The Lieberman Laboratory studies how certain viruses such as Epstein-Barr virus (EBV) establish a long-term latent infection that can lead to cancer. The lab has found that viral DNA replication is regulated by interactions with cellular proteins that bind to telomeres—the DNA sequences found at the ends of chromosomes. Telomeres protect chromosomes from loss of genetic information, and a similar process is thought to preserve the virus during latency. The lab is pursuing the development of small molecule inhibitors of the EBV protein EBNA1. In collaboration with structural biologists and medicinal chemists they are advancing compounds for testing in preclinical models of EBV lymphomagenesis.

Learn more about the Lieberman lab.

Luis J. Montaner, D.V.M., D.Phil.

Vice President, Scientific Operations
Associate Director for Shared Resources, Ellen and Ronald Caplan Cancer Center
Herbert Kean, M.D., Family Professor; Director, HIV-1 Immunopathogenesis Laboratory and Leader, HIV Research Program, Vaccine & Immunotherapy Center; Immunology, Microenvironment and Metastasis Program, Ellen and Ronald Caplan Cancer Center
Scientific Director, Humanized Models of Disease Facility

The Montaner Laboratory studies the mechanisms of disease in HIV-1 infection and explores new ways to boost the natural function of the immune system in order to combat infection and viral-associated disease. The lab uses laboratory models of virus infection and clinical cohort studies to provide a clinic-to-bench research program that informs new strategies to combat HIV. The Montaner Lab is also a leading center for the BEAT-HIV Martin Delaney Collaboratory focused on HIV cure-directed research, which is expected to initiate clinical studies of novel combination therapies. Collaborative studies extend from Philadelphia to multiple national and international sites, including Puerto Rico, Mexico, South America, and Southern Africa. More information about the Collaboratory that Wistar is leading can be found on our BEAT-HIV website.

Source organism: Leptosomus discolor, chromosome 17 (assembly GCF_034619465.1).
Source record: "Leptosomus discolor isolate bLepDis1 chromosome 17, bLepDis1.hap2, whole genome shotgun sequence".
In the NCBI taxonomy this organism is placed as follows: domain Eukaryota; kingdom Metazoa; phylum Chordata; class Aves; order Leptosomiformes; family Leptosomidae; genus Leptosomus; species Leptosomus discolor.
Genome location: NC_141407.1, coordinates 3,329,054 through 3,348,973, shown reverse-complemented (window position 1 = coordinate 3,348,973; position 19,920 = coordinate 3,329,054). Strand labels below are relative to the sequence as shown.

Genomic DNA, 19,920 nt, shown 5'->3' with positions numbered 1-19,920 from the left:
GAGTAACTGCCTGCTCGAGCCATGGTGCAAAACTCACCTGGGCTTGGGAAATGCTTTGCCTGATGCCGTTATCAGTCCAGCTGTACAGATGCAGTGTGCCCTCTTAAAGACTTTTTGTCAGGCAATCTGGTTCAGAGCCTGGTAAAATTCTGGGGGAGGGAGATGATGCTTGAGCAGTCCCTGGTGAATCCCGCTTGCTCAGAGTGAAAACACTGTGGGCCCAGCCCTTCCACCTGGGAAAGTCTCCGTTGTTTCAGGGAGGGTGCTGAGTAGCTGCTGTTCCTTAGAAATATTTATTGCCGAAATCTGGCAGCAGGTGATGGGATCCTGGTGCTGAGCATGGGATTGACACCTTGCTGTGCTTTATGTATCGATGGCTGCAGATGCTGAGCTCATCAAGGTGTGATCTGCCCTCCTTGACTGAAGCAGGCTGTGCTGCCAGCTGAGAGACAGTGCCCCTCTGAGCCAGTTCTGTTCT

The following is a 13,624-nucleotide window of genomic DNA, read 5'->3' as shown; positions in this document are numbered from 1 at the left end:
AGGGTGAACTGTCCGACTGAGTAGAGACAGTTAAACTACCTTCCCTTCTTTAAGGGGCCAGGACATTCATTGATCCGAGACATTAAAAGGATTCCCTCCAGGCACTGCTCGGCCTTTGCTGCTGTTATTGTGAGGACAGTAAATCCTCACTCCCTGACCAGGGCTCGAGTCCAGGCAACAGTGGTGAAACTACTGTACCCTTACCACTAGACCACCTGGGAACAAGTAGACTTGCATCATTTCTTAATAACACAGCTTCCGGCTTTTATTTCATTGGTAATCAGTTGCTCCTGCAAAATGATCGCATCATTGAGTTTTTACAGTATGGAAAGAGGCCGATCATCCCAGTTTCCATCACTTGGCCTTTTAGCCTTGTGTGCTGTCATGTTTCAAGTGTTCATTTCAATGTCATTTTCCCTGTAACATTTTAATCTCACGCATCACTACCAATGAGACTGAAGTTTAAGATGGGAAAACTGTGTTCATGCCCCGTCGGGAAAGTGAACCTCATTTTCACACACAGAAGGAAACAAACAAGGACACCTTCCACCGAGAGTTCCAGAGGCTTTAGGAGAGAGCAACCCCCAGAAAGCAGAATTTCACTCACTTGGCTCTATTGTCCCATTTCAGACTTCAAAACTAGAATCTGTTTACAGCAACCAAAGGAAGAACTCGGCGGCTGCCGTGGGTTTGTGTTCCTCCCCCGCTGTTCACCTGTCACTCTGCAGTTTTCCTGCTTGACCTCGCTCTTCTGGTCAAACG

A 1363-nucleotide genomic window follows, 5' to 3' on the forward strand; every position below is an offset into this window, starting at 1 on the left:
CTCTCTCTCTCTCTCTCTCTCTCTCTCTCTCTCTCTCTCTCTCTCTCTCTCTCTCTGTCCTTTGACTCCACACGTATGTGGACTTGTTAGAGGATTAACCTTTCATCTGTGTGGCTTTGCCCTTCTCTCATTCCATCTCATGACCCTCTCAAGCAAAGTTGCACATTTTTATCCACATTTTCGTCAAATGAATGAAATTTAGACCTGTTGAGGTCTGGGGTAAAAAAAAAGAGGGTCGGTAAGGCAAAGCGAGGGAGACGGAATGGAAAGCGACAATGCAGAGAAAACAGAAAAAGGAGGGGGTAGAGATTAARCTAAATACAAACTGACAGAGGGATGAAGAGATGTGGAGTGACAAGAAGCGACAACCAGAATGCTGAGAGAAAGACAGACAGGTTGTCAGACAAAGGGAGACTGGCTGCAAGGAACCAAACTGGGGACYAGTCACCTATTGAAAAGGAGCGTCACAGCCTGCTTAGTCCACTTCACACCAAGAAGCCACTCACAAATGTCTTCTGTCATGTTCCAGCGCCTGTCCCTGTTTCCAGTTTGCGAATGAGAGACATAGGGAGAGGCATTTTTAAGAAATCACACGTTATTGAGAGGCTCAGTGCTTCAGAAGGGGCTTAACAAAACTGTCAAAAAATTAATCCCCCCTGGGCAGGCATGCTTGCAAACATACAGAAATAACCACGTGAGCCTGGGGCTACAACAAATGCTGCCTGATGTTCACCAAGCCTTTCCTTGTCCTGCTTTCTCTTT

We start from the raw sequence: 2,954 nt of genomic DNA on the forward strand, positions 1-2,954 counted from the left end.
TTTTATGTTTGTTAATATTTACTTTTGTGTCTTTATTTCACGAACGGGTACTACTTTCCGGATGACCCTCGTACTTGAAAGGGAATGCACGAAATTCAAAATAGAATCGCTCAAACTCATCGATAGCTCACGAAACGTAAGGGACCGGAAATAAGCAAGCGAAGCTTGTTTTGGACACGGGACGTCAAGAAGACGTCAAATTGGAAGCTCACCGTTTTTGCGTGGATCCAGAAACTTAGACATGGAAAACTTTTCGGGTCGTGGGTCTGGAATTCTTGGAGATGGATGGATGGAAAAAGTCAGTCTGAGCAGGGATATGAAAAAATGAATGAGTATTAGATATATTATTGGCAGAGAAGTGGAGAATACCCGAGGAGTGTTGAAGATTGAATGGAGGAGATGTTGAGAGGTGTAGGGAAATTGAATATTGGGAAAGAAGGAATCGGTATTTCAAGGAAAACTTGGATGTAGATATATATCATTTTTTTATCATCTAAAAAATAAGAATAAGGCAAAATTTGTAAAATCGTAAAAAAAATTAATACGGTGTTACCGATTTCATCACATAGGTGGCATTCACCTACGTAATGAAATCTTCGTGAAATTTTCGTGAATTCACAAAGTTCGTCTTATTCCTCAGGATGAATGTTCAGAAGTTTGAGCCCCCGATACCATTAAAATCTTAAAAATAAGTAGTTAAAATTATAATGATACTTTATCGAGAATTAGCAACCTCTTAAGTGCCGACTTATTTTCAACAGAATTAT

Learn more about the Montaner lab.

Maureen E. Murphy, Ph.D.

Deputy Director, Ellen and Ronald Caplan Cancer Center
Ira Brind Professor and Program Leader, Molecular and Cellular Oncogenesis Program, Ellen and Ronald Caplan Cancer Center
Associate Vice President for Faculty Affairs

Research in the Murphy Laboratory focuses on two cancer-critical proteins involved in tumor cell survival and death: p53 and HSP70. They study the genetics of the p53 tumor suppressor protein and the impact of genetic variants of this gene on cancer risk and on the efficacy of cancer therapy. Exploiting the reliance of tumor cells on the HSP70 protein, which is highly expressed in the majority of human tumors but largely undetectable in normal cells, the lab is developing HSP70 inhibitors for pharmacological targeting of this protein for cancer therapy, with focus on melanoma.

Learn more about the Murphy lab.

David B. Weiner, Ph.D.

Executive Vice President
Director, Vaccine & Immunotherapy Center
W.W. Smith Charitable Trust Distinguished Professor in Cancer Research, Immunology, Microenvironment and Metastasis Program, Ellen and Ronald Caplan Cancer Center
Professor Emeritus, University of Pennsylvania School ofMedicine

The Weiner Laboratory contributed to the establishment of the field of DNA vaccine and immunotherapies with pioneering research. The lab is advancing next generation synthetic DNA technologies for the treatment of immune diseases and cancer. Along with collaborators, the lab was the first to move DNA vaccines to human clinical studies, establishing their initial safety and immunogenicity. The lab is also developing DNA-encoded monoclonal antibodies (DMAbs) as a novel alternative to traditional monoclonal antibodies therapies for cancer, infectious diseases and chronic diseases.

In response to the COVID-19 pandemic, the lab and collaborators are developing a DNA vaccine against SARS-CoV-2 that is in clinical testing, and received a large collaborative grant to advance DMAbs as a countermeasure for the pandemic.

More than a dozen experimental clinical therapies and vaccines have been developed from research from the Weiner Lab, including the first Zika vaccine in clinical trials. Promising findings from clinical studies of synthetic DNA vaccines developed by Weiner and collaborators to treat human papillomavirus (HPV-associated cervical and head and neck cancer provided a strong proof of concept for this technology being pursued by the Weiner Lab at Wistar for cancer immunotherapy.

Learn more about the Weiner lab.